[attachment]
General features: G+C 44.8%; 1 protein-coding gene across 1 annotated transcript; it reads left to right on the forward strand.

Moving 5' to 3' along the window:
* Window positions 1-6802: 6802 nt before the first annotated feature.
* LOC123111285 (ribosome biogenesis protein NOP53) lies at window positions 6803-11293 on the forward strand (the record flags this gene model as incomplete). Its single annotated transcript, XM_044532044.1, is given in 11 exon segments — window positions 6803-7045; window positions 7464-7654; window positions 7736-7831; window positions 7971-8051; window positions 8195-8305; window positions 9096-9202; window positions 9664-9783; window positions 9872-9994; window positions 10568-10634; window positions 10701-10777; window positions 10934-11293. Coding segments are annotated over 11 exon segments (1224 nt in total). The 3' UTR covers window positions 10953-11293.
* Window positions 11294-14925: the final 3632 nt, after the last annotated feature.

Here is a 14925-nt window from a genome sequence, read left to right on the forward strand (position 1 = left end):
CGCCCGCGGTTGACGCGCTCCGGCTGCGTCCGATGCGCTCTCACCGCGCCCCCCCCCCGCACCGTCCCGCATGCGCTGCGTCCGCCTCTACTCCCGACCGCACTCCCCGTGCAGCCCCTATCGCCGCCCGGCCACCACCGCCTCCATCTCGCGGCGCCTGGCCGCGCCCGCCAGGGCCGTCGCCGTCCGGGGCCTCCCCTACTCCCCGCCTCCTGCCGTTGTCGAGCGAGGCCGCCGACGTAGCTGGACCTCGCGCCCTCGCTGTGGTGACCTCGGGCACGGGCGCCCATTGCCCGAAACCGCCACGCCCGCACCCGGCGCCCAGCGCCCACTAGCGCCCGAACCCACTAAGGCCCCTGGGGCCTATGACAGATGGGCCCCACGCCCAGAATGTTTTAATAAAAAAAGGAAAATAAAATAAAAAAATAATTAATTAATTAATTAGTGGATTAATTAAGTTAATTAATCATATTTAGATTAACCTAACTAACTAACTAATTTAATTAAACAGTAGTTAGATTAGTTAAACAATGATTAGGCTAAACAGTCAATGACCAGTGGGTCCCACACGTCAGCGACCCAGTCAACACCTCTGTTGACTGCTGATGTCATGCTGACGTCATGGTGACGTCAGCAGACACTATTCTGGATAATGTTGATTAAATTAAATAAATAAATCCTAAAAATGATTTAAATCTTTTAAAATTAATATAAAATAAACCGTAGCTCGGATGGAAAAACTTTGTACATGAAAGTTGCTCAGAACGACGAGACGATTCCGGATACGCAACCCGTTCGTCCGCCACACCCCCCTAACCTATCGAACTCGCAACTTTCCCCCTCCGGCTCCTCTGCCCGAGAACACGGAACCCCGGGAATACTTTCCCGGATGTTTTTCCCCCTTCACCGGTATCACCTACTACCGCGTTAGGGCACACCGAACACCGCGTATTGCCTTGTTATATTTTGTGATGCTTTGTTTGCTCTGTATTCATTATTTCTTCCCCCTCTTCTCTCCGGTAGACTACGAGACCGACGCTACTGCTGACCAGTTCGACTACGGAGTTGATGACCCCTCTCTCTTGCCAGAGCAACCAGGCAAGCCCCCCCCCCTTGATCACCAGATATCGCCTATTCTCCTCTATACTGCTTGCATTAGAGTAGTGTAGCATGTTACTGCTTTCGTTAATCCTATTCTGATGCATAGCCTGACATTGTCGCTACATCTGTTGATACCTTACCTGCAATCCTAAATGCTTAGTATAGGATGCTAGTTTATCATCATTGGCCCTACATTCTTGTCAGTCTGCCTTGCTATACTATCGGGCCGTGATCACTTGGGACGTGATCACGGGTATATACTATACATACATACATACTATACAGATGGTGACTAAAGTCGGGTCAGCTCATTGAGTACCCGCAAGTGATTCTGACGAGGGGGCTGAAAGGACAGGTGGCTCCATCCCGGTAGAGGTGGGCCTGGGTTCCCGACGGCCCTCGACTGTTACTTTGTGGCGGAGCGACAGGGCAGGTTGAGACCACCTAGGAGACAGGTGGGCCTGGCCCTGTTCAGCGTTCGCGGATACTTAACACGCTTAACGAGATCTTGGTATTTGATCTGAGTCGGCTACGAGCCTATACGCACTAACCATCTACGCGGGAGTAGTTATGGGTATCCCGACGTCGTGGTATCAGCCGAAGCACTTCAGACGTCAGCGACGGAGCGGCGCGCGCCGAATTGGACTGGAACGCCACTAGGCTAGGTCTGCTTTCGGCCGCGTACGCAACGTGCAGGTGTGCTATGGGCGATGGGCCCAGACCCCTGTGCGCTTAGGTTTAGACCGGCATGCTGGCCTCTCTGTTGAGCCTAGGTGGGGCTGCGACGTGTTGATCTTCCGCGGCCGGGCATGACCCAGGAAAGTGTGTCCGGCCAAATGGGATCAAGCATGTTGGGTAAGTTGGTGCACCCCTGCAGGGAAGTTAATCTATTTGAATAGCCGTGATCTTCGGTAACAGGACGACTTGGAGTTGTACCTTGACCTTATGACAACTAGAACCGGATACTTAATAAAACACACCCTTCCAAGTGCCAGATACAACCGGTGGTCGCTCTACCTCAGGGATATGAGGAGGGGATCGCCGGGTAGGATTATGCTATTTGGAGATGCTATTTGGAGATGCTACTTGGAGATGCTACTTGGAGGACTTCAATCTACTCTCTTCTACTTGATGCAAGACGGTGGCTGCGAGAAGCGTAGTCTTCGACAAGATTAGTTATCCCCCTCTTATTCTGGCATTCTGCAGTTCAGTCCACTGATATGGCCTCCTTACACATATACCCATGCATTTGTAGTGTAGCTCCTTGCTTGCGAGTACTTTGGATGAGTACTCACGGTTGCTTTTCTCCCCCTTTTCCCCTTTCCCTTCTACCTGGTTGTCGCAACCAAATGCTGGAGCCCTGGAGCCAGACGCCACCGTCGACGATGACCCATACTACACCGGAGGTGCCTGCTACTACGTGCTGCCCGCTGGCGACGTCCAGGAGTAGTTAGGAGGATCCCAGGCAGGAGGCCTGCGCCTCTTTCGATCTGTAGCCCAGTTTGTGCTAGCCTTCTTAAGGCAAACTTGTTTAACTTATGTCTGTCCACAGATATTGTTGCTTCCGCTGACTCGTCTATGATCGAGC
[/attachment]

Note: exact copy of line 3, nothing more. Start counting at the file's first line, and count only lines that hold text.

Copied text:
* Window positions 1-6802: 6802 nt before the first annotated feature.